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Hedeman is one Tuff cowboy, promoter

What does a 5-year-old boy do when his hand is slammed in a closing car door?

You know the answer to that, but young Richard Hedeman didn’t even whimper when that happened about 45 years ago, thus quickly earning him the nickname “Tuff.”

Later, he had to be tough: Hedeman, the president of Championship Bull Riding and in Rio Rancho last week when the CBR staged one of its “Road to Cheyenne” events at Santa Ana Star Center, said kids would tell him, “You don’t look so tough” and challenge him to a fight.

“It was like being a boy named Sue,” he joked, recalling an old Johnny Cash song.

But there’s no doubt that this guy was tough.

“I was riding calves when I was 4 years old and never grew out of it,” he said. “I had the same feeling at 4 as I did at 35. I rode professionally for 15 years.”

Even though he’s now 50 and has ridden an estimated 3,000 to 4,000 bulls, he said he gets up every morning pain free.

“I feel good. I never had a serious injury,” he said, adding that if an injury “is not life-threatening, it’s not serious. … I was never in danger of losing my life.”

And that’s after a rank bull named Bodacious, arguably the most dangerous bull of all time, broke every bone in his face in 1995 — leaving Hedeman with five titanium plates in his head.

“I never wore a mouthpiece — or a cup,” he confided. Nor a helmet, which CBR and PBR (Professional Bull Riders) riders won’t mount a bull without.

Growing up in El Paso, Hedeman attended Coronado High School and competed in New Mexico’s state high school rodeo finals, twice winning championships. He’s almost a New Mexico native: His grandparents had a ranch in northern New Mexico and his father worked the race track at Sunland Park.

Hedeman did well at the local level and the national level, qualifying 12 times for the national finals, and decided he wanted to stay in that world of rodeo.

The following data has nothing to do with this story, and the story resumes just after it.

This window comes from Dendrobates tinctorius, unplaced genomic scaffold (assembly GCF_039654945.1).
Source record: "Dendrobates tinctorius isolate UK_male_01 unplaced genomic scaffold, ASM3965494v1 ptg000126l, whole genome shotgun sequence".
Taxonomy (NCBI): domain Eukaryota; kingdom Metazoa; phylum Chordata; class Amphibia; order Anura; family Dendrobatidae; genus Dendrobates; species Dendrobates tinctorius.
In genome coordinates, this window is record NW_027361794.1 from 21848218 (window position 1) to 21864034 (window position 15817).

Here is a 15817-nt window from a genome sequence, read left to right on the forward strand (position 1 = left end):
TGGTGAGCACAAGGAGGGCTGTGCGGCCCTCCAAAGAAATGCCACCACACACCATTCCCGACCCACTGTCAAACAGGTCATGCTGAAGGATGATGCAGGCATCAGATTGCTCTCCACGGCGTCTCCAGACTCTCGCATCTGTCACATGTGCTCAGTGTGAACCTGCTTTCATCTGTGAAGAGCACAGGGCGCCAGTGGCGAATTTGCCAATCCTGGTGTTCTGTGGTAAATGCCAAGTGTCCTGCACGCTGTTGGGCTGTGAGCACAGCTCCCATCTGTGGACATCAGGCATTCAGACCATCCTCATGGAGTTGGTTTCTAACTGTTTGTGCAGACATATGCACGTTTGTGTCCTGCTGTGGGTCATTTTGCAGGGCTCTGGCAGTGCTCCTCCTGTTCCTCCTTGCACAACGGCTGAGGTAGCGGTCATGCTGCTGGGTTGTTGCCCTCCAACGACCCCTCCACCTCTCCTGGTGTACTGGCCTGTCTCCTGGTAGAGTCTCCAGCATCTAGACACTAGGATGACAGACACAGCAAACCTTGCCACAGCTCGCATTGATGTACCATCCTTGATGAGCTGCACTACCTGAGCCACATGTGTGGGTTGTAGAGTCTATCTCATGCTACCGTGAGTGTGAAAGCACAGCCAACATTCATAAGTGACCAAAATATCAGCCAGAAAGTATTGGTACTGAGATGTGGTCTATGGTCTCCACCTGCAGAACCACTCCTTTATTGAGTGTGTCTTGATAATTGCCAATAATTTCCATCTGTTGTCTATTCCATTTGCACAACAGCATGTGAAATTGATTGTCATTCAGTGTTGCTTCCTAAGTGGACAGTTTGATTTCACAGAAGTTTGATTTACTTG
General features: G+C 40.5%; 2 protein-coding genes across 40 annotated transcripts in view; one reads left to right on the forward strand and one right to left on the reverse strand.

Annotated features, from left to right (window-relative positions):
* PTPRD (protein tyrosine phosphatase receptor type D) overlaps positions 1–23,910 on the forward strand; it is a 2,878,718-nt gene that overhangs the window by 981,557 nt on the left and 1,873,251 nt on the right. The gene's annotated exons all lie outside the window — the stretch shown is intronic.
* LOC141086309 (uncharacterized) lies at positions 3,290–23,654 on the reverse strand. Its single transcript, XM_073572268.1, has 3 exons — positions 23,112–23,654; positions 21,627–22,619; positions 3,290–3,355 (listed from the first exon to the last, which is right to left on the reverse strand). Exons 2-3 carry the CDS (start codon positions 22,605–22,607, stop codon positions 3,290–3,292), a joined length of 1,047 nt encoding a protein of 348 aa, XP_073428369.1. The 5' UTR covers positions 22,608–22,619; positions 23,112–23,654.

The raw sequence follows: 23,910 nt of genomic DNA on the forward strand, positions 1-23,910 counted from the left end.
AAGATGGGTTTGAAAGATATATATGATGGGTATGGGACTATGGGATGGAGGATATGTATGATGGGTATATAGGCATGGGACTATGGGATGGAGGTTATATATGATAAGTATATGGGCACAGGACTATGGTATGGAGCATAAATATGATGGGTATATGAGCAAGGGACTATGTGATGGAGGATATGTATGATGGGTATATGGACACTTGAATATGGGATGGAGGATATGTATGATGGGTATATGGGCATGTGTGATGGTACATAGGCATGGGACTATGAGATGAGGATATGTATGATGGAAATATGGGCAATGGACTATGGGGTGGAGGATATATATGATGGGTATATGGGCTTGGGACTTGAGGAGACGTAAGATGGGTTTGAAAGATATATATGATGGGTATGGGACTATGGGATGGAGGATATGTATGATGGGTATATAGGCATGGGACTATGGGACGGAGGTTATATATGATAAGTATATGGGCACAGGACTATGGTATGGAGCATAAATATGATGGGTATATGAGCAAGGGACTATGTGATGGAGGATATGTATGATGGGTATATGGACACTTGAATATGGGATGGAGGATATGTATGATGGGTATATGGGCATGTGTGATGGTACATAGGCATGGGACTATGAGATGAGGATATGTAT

Later, attending Sul Ross University (he’s a mere nine hours short of a degree), where he needed a job and got one, working a screw gun and earning $40 a day.

“I won a rodeo in Pampa (Texas) and didn’t go back (to the screw gun),” he said.

Although Hedeman, by his account, never suffered a serious injury, he lost one of his best friends, Lane Frost, who was killed by a bull in Cheyenne in 1989.

The 1994 movie “8 Seconds” chronicles the life of Frost — Hedeman named his first son Lane — the 1987 PRCA bull riding world champion, his marriage and his friendships with Hedeman, aptly portrayed by Stephen Baldwin, and Cody Lambert.

Baldwin’s depiction of Hedeman is that of a rough-and-tough, fearless, fast-driving, tough-loving cowboy: “That’s pretty much me,” he said, from when he was a young buck. Hedeman added that he had several run-ins with the writer and director during the filming of the movie, namely because of his desire for accuracy — and who knew Frost better than Hedeman and Lambert?

The movie, says Hedeman, “captured who (Frost) was and what he was; he was a great person. It’s been 25 years (since he was killed at the age of 25).”

A neck injury in 1993 led Hedeman to sit out the 1994 season, but he returned to the circuit in ’95 and had what he called his best year — he was the PBR world champion, winning $123,595 that year, and was the first bull rider to win $1 million in his career.

He stayed on the PBR Tour, which he helped found in 1993, in 1996 and ’97, and rode his last bull as a pro in Odessa, Texas.

“I came off on the back of my neck, blew a disk out,” he said. “I’d had the same (injury and) surgery in 1993. One more time, I could be ‘Christopher Reeve’ or dead.

“You don’t ride for the money, you ride for what you love to do,” Hedeman said, opting to retire before he died doing what he loved. (He had also done some stunts in the making of “8 Seconds.”)

Hedeman was the president of the PBR for 12 years, but departed after a difference in “philosophical stuff.”

The PBR, he said, was holding too many events; Hedeman felt quality was more important than quantity.

“I left under my own terms,” he said. “The CBR had been around two or three years and asked me to come with them.”

The CBR, he said, is made “of guys that want to go to the National Finals Rodeo, go to rodeos. The CBR is another opportunity for these guys to make money.

“What I do as a producer is, I know how to make it good for the guys. We only take the top 24. Better guys, more quality; it’s a fast-paced show, about two hours, and it’s fun,” he said.

The stop in Rio Rancho was the second and final event in the state this season; one week before, the CBR staged an event in Hobbs, where Hedeman said they’ve “been the last four years and get great support.”

The CBR has a simple format: 24 riders get on bulls, and the top-12 scorers get a second ride. Then the top four totals from the first two rounds advance to the shootout round, and the individual scoring the highest total in that round — regardless of his previous scores — is the winner.

Robson Aragao was the lone CBR rider to ride three bulls Saturday in the Star Center, although four others rode two bulls.

“The event sells itself,” Hedeman concluded.

“Come see us one time and you’ll like it.”

 

 





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